That night, everyone was different. We stopped at the eatery at Checkpoint Charlie on one of the hottest days of the year, still pleasantly chilled from an afternoon at Lake Liepnitz. The – and this is meant in a thoroughly positive way – hippsteresque halls of the capital’s culinary scene open up for us. And that today for a purely vegan menu. A menu that we will also not eat with knife, fork and spoon, but with completely different accessories: We were invited to the Steinbeisser Dinner. A culinary-creative concept of the collective of the same name from Amsterdam.
Although everything was different, much was as expected. Billy Wagner scurried from place to place as a lively and eloquent host, always along the long, u-shaped counter that characterizes much of the wonderful interior. He is always seen with a bottle of good wine in his hand, explaining the winemaker, grape and process. And of course, even before the first course, the maestro pointed out to me that my camera had better find its way back into the bag. Constants in the Unknown. Fortunately, Caroline Prange took the much better pictures on behalf of Steinbeisser anyway, so this circumstance did not prove to be a disadvantage at all.
Equally disadvantageous at first was the renunciation of butter, milk and all other animal products. Although I would have loved to taste the aged butter that is usually served with the bread. Instead, a walnut oil was served that evening. And a great mashed potatoes using hemp oil. In fact, nothing was missing here. But it didn’t necessarily make it any better than a very good classic puree with lots of butter. Is that then praise or criticism of a vegan dish from an omnivorous point of view?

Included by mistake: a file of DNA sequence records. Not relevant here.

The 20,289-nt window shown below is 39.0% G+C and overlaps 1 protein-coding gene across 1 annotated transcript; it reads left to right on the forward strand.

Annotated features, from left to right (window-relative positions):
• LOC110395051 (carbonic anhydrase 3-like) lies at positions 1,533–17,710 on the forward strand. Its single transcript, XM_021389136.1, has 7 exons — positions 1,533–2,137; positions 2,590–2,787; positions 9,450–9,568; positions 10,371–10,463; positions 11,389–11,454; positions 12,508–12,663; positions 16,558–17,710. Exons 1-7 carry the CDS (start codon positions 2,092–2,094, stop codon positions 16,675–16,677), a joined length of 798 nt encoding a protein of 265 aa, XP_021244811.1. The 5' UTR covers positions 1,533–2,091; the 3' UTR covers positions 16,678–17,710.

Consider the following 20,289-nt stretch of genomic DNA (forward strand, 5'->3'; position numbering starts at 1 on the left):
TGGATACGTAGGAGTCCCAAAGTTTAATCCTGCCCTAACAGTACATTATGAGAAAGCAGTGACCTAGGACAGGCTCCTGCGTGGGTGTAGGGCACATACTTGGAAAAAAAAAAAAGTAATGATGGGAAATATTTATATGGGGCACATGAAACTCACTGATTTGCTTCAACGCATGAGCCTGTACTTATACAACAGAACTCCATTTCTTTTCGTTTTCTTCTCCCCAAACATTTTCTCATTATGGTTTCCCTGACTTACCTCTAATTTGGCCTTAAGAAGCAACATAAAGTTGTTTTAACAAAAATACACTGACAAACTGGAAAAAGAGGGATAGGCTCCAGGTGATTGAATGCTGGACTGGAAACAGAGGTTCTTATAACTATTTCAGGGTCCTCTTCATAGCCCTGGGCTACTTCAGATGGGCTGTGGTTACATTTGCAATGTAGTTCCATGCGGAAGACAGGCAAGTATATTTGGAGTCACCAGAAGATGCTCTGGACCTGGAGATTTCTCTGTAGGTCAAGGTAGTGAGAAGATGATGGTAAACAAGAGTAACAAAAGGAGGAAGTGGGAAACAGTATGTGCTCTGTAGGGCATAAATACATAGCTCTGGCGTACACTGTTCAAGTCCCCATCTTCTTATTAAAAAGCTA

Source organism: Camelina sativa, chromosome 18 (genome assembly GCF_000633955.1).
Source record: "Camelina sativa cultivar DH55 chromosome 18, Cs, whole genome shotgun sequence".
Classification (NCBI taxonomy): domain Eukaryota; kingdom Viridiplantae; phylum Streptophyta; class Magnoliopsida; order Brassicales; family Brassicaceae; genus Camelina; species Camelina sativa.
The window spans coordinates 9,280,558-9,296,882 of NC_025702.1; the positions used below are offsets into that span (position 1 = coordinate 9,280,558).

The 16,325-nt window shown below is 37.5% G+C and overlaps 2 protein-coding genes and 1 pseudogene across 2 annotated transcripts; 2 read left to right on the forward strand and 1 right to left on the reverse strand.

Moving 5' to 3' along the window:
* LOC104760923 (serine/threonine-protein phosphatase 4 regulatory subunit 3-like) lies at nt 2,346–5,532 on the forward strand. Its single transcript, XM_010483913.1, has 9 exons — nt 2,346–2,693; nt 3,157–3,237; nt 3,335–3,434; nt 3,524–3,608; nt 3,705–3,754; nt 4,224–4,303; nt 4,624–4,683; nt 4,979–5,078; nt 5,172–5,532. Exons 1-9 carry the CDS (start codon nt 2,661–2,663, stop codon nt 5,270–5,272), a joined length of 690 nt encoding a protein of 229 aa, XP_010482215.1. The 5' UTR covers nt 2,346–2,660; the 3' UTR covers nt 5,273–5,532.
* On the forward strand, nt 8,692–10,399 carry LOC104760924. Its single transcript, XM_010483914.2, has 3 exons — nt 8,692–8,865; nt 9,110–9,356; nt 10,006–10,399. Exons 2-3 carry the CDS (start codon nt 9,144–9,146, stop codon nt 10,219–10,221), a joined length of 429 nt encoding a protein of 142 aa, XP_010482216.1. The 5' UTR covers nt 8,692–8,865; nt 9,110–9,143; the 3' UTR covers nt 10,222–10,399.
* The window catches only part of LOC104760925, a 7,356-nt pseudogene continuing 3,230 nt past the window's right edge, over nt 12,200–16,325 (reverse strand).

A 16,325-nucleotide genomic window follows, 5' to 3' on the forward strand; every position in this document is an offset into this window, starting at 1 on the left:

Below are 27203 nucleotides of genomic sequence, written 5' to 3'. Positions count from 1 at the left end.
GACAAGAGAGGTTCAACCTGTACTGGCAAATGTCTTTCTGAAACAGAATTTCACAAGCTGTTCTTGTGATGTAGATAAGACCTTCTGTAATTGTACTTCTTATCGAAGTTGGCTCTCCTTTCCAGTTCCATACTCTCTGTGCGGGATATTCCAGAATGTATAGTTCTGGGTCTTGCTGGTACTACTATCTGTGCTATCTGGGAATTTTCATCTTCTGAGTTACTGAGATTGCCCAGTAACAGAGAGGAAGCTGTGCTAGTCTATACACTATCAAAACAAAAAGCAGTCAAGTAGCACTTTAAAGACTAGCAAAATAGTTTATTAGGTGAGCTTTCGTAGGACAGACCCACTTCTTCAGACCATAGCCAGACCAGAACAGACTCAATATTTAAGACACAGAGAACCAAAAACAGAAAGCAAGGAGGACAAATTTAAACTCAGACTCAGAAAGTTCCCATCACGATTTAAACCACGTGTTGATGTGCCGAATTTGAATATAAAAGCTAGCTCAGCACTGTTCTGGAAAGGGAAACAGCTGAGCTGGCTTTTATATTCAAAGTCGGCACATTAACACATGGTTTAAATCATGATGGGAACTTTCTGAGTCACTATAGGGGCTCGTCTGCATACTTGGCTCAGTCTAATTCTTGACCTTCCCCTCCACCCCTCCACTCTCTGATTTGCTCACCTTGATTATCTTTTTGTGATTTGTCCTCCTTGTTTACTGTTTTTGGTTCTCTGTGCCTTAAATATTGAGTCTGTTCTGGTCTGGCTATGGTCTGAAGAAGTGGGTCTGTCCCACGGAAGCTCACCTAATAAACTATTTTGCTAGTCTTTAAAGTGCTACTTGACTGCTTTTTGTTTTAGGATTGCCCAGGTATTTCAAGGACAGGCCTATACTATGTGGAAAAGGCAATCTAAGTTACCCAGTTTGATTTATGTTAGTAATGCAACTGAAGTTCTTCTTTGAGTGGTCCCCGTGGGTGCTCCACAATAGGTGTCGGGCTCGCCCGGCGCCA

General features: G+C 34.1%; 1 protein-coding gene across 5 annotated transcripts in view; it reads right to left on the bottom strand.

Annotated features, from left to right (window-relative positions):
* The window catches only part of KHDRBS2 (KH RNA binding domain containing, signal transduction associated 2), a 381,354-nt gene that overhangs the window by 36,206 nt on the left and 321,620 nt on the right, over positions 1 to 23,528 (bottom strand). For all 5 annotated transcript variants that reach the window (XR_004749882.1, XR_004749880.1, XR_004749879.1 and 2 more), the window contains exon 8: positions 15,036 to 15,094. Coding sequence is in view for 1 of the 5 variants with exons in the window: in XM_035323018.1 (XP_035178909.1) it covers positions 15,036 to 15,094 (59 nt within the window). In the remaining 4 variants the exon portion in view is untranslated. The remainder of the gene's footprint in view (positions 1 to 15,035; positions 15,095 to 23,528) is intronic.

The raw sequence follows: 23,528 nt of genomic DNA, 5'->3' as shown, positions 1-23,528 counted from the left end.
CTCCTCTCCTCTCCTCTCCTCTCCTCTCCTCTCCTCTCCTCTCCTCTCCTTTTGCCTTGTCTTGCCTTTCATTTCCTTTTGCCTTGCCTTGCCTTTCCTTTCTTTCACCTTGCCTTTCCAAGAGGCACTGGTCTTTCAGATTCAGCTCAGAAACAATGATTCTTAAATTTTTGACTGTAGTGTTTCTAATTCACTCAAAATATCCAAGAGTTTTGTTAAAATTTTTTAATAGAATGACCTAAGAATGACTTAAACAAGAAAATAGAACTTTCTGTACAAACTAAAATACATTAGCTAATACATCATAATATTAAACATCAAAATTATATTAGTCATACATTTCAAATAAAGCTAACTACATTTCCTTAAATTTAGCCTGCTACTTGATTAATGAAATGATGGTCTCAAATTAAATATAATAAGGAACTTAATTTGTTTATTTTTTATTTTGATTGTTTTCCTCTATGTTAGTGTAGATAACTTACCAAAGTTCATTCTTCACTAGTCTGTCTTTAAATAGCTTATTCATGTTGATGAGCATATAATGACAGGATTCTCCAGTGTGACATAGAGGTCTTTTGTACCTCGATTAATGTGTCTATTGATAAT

Questioning the known is Steinbeisser’s concept. Not only with regard to the animal-free orientation of the menu, but also with regard to the tool. In this case, proverbial, because the guests could choose from exhibits of iron smith Nils Hint. This is fun. And is annoying. A delicious plate in front of your eyes and only a pair of tongs to cut the salad and at least bring something mannerly to your mouth sucks. Somewhat. At the same time, however, it ensures that the focus is directed precisely at what the participants have come together for that evening. And, especially at the open bar in Nobelhart & Schmutig, also for many conversations with the neighbors. And so it just has a charm all its own and completely fulfills the promise of this special experience.
The menu takes its course. We enjoyed the nice anecdotes about the wines and beers served. Arrange ourselves with the ever-changing tools next to our plates. And then Micha Schäfer served the cauliflower. A sensation of taste. Visually, this plate may not reveal itself at first glance, but is full of intense flavors, full of heavy and slightly smoky cauliflower. By far one of the best courses of the evening and testament to what can happen in this kitchen.
A lot of light is sometimes followed by shadow. With us in the form of the herb mushrooms. Despite wonderful elder, no real tension wanted to arise. The mushrooms were too bland. Free from roasting aromas. And that was quite intentional. By not using butter on the one hand and olive oils on the other, the chef explained, these roasted flavors simply cannot be made. That is consistent. But also a pity for the guest…
Dessert made up for this little low point, seamlessly picking up where the cauliflower left off: Wonderful.
Of course, we tasted the much-discussed filter coffee, precisely measured via the digital scale, and looked more closely at the digestifs on the extensive drinks menu.
And, of course, we will soon return to the eatery for an evening of the house’s classic menu. On the other hand, we won’t miss the chance to follow the Steinbeissers on their further stages, because the concept is simply captivating and challenges both guest and host. The next event will be held at Kimberley Unser in Frankfurt, Germany, September 25-27. To celebrate the creative collective’s third anniversary , two-star chef Edwin Vinke will then be cooking up a storm in Amsterdam from October 9-11 (at the Lloyd Hotel, a great creative venue and home base for Steinbeisser).
All photos by Caroline Prange and Steinbeisser